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How to avoid hackers and being sued by customers for being hacked

(TECHNOLOGY) Real estate transactions are being targeted by cybercriminals. One company just got sued by customers for being hacked. Are you safeguarding your company and clients?

Lock and card on laptop representing being hacked.

Can you imagine your company being hacked, and your customers’ information being used by these criminals, and then you are held liable? It got us to thinking – if hackers are targeting real estate transactions, can brokers or teams be vulnerable here?

To get the answer, we chatted with Katie Johnson, General Counsel at the National Association of Realtors (NAR), and if you’re a real estate professional, you should keep reading to learn how to minimize your risk.

Something NAR’s been thinking about

NAR has a tremendous number of resources on this topic, and they’ve clearly been pondering how to safeguard the industry for quite some time.

In her own words, Johnson offers three ways that you can safeguard yourself and your customers from being hacked:

1. Create, maintain, and follow a comprehensive Data Security Program. Many states require businesses to maintain written data security policies regarding the collection, use, distribution, and destruction of consumers’ personally identifiable information. Going through the process of creating such a policy will help members understand what type of personally identifiable information they receive from clients, how it is received (e.g., email, hard copies, text, transaction management tools), and whether it is necessary.

The policy should also address how to properly dispose of such information. NAR has published a Data Security Toolkit to assist members with creating that policy. We also offer a 4 hour course for members.

2. Implement good email practices. We are increasingly hearing about data breaches resulting from a hacked email account. Therefore, it’s important for all email users to change passwords on a regular basis and to use complex passwords that would be difficult to guess.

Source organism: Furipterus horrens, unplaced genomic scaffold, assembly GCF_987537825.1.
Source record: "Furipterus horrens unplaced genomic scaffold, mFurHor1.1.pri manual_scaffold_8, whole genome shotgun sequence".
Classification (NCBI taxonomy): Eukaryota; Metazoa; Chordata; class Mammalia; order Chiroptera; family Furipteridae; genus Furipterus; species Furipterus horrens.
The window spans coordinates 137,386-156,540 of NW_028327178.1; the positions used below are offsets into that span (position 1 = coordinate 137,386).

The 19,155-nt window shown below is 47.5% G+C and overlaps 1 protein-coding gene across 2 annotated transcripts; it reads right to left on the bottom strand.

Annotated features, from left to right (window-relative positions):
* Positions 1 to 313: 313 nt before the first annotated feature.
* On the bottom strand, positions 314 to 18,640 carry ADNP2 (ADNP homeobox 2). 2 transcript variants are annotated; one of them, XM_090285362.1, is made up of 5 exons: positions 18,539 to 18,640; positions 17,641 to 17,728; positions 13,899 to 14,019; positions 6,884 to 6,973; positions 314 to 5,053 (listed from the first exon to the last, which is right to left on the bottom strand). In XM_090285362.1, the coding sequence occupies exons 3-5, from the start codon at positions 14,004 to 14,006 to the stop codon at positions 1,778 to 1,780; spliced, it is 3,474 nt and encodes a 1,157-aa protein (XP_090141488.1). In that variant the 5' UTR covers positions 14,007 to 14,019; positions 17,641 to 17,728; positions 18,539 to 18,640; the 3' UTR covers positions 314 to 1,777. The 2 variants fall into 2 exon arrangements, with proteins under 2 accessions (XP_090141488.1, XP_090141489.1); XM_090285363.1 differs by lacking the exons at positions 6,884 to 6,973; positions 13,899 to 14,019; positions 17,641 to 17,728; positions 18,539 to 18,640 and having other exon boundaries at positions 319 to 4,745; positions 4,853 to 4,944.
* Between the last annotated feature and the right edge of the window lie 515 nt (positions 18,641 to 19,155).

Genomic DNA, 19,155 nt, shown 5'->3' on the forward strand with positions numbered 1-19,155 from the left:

Also, avoid sending sensitive financial information via email whenever possible. If necessary, then use encrypted email. Use up-to-date firewall and anti-virus technologies. Avoid using free Wifi to send emails or conduct business. Clean out your email account on a regular basis and avoid opening suspicious email or attachments.

3. Be paranoid. This is advice that my colleague, Jessica Edgerton gives, and it’s very true. If an email, phone call, or social media posting looks suspicious, it probably is best to avoid engaging. If a member thinks a breach has occurred, then all affected or potentially affected parties, as well as proper law enforcement, should be notified as soon as possible.

Moving forward, better informed

Further, Johnson notes that they are not aware of any legal liability imposed on NAR members to-date, but she notes that “the possibility is always there as cyberfraud in real estate transactions persists.”

“In addition to legal liability,” Johnson adds, “data breaches can have other harmful effects on a member’s business such as time and resources spent implementing new security measures, training, and having to contact clients that may be affected by the breach.”

Can you honestly say you’re already doing all of these things? If not, spend some time this month to protect yourself, your team, and most importantly, your customers.

Lani is the COO and News Director at The American Genius, has co-authored a book, co-founded BASHH, Austin Digital Jobs, Remote Digital Jobs, and is a seasoned business writer and editorialist with a penchant for the irreverent.

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